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When do you plan to give up gaming? (18 plus, which you should be anyway)

#171EspicaGFPosted 9/12/2013 12:34:16 PM
35, almost 36 and still gaming.
#172tottenhamfan7Posted 9/12/2013 12:37:47 PM
If I give up gaming I'm going to self destruct.
#173codyorrPosted 9/12/2013 12:47:18 PM
Well, death's probably only 10 to 15 years away for me but I'll vote for 20+.
#174Magoo111Posted 9/12/2013 12:49:39 PM
21, more than 20 years. Why do some people have the idea that gaming is a hobby that has to be "finished" by a certain age?

I'll read until I die and I'll game until I die. It's really simple.
#175TeraPatrick2008Posted 9/12/2013 12:54:19 PM
october 25th 2062, 4:16 p.m.
#176GANONDORFIVYPosted 9/12/2013 1:04:10 PM
never giving up on videogames for what? trash nightclubs? going to watch tv shows or garbage movies? no ty fail troll is fail
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"I think different than you sir,and im here to stay, no matter how hard you close your eyes i'll be here" GANONDORFIVY
#177The_HoochGoblinPosted 9/12/2013 1:04:29 PM
39 and still going strong, the only difference now is I have much less time to play so I'm far more selective about what I buy. Currently I'm playing Tomb Raider and having a blast with it.
#178GANONDORFIVYPosted 9/12/2013 1:05:15 PM
Mr_Lundegaard posted...
Who says you have to quit gaming when your 18?

Thats quite honestly one of the stupidest things Ive ever heard.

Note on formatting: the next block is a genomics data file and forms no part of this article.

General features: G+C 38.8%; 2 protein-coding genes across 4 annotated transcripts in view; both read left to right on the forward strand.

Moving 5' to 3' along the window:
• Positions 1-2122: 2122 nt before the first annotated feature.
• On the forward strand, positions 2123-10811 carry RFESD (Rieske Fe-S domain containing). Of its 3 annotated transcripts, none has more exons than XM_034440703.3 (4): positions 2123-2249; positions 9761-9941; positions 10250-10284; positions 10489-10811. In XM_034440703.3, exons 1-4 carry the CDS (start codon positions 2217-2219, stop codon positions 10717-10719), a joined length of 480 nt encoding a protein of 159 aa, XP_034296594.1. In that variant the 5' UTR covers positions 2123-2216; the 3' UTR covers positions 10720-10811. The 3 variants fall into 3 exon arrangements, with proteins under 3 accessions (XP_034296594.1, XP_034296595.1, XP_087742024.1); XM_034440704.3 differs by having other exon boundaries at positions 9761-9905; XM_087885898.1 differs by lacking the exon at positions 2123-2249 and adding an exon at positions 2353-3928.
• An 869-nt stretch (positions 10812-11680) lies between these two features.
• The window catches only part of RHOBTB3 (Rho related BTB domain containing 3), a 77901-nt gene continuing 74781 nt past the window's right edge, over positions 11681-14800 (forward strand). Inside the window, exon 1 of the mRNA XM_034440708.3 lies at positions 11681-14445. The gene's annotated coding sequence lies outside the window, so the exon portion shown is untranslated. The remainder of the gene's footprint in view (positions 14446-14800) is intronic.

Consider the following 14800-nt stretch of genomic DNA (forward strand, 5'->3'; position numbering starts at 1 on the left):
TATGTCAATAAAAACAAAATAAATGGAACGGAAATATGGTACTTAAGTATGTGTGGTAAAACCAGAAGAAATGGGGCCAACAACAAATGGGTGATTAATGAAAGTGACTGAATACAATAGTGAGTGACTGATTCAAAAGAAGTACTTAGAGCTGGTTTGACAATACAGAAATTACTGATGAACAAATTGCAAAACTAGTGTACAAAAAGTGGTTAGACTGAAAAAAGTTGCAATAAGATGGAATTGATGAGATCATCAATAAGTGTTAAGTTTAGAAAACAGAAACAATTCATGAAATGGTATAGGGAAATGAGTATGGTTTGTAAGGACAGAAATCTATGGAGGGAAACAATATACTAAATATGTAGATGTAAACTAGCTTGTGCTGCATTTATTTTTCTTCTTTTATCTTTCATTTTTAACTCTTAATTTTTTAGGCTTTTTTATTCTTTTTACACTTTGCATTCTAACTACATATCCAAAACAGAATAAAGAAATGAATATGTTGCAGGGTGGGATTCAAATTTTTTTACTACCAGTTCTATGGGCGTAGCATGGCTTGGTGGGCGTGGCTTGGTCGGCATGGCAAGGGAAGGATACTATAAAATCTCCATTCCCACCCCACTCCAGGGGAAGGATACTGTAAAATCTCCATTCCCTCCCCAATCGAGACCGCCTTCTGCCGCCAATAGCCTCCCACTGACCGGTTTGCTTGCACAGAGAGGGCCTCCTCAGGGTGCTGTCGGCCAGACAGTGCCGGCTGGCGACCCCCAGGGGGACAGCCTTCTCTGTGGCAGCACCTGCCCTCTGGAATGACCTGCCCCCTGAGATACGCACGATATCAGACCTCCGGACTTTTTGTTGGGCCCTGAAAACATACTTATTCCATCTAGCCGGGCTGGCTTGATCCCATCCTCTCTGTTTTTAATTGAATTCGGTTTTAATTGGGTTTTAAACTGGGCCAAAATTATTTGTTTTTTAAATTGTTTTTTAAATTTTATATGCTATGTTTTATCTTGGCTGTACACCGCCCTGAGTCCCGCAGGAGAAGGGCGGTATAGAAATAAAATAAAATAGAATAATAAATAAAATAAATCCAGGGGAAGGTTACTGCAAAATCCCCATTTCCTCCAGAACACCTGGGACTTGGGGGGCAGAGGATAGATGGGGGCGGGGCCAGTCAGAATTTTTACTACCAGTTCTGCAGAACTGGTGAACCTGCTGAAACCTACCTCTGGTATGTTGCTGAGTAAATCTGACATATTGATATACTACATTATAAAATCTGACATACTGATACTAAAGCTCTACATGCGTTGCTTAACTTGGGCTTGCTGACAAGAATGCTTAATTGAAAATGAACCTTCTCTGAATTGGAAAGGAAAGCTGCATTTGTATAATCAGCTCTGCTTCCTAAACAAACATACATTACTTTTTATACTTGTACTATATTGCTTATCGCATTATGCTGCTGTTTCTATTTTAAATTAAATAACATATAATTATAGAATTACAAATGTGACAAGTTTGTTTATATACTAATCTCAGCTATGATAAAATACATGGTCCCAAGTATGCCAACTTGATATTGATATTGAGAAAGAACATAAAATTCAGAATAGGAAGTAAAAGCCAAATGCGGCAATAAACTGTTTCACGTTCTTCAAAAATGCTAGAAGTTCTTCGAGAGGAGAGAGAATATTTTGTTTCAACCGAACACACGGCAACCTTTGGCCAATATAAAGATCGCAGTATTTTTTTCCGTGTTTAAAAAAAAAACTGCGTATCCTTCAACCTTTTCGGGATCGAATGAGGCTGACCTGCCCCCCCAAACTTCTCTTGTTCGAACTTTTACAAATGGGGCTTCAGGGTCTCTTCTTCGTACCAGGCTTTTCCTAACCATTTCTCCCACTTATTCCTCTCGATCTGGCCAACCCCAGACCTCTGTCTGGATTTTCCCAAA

this too
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"I think different than you sir,and im here to stay, no matter how hard you close your eyes i'll be here" GANONDORFIVY
#179ChargedBusterPosted 9/12/2013 1:06:51 PM(edited)
Never. It's a hobby that I very much enjoy.

When do you plan on giving up watching movies, or reading books, or using the internet for fun?
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Xbox live: aimforthebushes
#180Orestes417Posted 9/12/2013 1:09:51 PM
Gonna drop that oft used CS Lewis quote here.

Critics who treat 'adult' as a term of approval, instead of as a merely descriptive term, cannot be adult themselves. To be concerned about being grown up, to admire the grown up because it is grown up, to blush at the suspicion of being childish; these things are the marks of childhood and adolescence. And in childhood and adolescence they are, in moderation, healthy symptoms. Young things ought to want to grow. But to carry on into middle life or even into early manhood this concern about being adult is a mark of really arrested development. When I was ten, I read fairy tales in secret and would have been ashamed if I had been found doing so. Now that I am fifty I read them openly. When I became a man I put away childish things, including the fear of childishness and the desire to be very grown up.

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If they asked how I died tell them: Still angry.